Theory of Theories

McDonald’s Theory On How Best to Rescue Conversations

95% of the people have experienced trouble starting a conversation. The rest 5% lie.

Yet, our lives are filled with these friend of a friend stories.

“Then there was the friend who prided himself on the following pick up line…He would walk up to a woman and just say “fat penguins.” Of course, the woman would say, “huh?” or “what?” He would then reply, “Fat penguins are a great way to break the ice.”

I watched this line work more than once until he tried it on a more voluptuous lady. She responded by slugging him with her bag. (She thought he was implying that she was a “fat penguin.”) I still think he got her number.”

And just like the friend of a friend stories — theories can have odd starts.

Here are a few theories that resonate with me.

1. McDonald’s Theory

I was once seated in front of my boss during an annual review. He was pensive. Knowing him through the years, I knew he was about to say something deep. All he shared, “I like that you are among the first to venture to a white board.”

When I gave him a quizzical look, he elaborated –“I like that you volunteer as the first one to the whiteboard. It helps set the tone. Not everyone puts themselves out there in a group setting with a rough idea.”

What I understood then — he liked that I took an initiative even when the ideas were half-baked, sometimes quarter baked. I enjoy problem framing — rough drafts on paper, on whiteboards, even on napkins over lunch (with pens borrowed from the waiters.)

What I did not realize until later— a rough draft gives control to the recipients to become collaborators. The art of editing and refining does something to people — they make the idea their own.

In all that humdrum, one thing was clear to me: as humans we are natural editors than we are as writers.

What happens if we use that very human construct to break the ice and start conversations.

Enter McDonald’s.

You are with a group of friends, colleagues and no one has any ideas for lunch, suggest McDonald’s.

Creative sparks fly. Nothing rallies the group better than this initial suggestion.

Works every time (for me).

2. Seinfeld Theory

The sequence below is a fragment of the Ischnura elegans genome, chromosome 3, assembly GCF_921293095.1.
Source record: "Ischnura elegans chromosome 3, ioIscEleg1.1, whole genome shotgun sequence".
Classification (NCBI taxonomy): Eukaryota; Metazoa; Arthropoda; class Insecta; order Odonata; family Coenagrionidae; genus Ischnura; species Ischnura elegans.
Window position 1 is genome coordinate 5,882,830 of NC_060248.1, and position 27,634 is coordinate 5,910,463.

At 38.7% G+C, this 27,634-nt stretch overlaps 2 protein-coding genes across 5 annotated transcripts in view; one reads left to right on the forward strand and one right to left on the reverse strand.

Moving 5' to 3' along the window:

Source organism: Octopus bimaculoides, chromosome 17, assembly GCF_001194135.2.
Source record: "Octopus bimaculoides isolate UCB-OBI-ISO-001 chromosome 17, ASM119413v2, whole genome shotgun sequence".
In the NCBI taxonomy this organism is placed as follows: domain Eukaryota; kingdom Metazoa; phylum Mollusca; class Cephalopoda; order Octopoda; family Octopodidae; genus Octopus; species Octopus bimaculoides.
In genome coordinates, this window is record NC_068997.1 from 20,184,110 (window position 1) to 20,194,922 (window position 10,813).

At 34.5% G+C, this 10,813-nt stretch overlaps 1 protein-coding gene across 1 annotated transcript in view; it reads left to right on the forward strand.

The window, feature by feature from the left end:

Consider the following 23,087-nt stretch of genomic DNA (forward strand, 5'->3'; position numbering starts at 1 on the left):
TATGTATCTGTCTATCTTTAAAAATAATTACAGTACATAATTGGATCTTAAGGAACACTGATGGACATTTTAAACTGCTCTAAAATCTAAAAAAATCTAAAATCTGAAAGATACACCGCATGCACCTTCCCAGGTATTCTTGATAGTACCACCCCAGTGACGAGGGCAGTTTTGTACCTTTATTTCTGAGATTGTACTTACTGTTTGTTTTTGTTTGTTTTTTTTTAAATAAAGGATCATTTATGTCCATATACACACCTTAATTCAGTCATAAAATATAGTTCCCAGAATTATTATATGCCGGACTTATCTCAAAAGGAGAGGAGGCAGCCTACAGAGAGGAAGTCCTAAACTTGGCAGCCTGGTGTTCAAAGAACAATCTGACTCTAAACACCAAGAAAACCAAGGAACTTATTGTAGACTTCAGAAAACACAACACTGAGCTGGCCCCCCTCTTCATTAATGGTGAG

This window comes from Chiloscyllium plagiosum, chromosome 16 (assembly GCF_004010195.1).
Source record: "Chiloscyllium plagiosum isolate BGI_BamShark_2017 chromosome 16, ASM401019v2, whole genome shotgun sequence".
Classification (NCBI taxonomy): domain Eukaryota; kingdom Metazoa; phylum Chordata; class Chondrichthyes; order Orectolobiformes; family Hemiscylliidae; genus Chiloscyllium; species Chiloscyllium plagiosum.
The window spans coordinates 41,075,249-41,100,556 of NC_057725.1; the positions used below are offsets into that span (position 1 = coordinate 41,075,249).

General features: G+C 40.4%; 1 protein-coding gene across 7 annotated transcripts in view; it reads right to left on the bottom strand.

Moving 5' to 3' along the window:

Stirring the pot works. There is something even better.

I was moved when I read the sincerity and the vulnerability expressed in these words from a reader to an earlier blog:

“I almost always have problems when it comes to striking a conversation with people whom I just met. The whole thing gets me nervous like what should I say? Is he/she interested in the same thing as I am?”

I wanted to reach out to the writer and reassuringly clasp his hand between my palms and share what little I know. The first word I could think of — Seinfeld, “the American TV show about nothing.” I surprised myself with my first choice of word, though not for long.

Context: An immigrant from India and indoctrination with Seinfeld.

Within the first few months of landing in US for graduate studies, I was casually watching TV show with fellow students from India. The show happened to be Seinfeld. A particular scene stood out. Jerry Seinfeld’s friend Kramer was concerned. He was apprehensive that Jerry was going to start driving a casually known acquaintance to the airport. Jerry emphatically retorts “I’m NOT DRIVING HIM TO THE AIRPORT!”

My friend and I looked at each other with raised brows. Not a word was spoken, we learned something new here: different cultures, different emphasis. Even if you return the favor, asking for ride to airport is reserved for very strong relationships! That piqued my interest! I moved back on the sofa entrenching myself, picked up a décor sofa pillow and placed it on my lap. With my wrists and palms resting on the pillows, I leaned forward.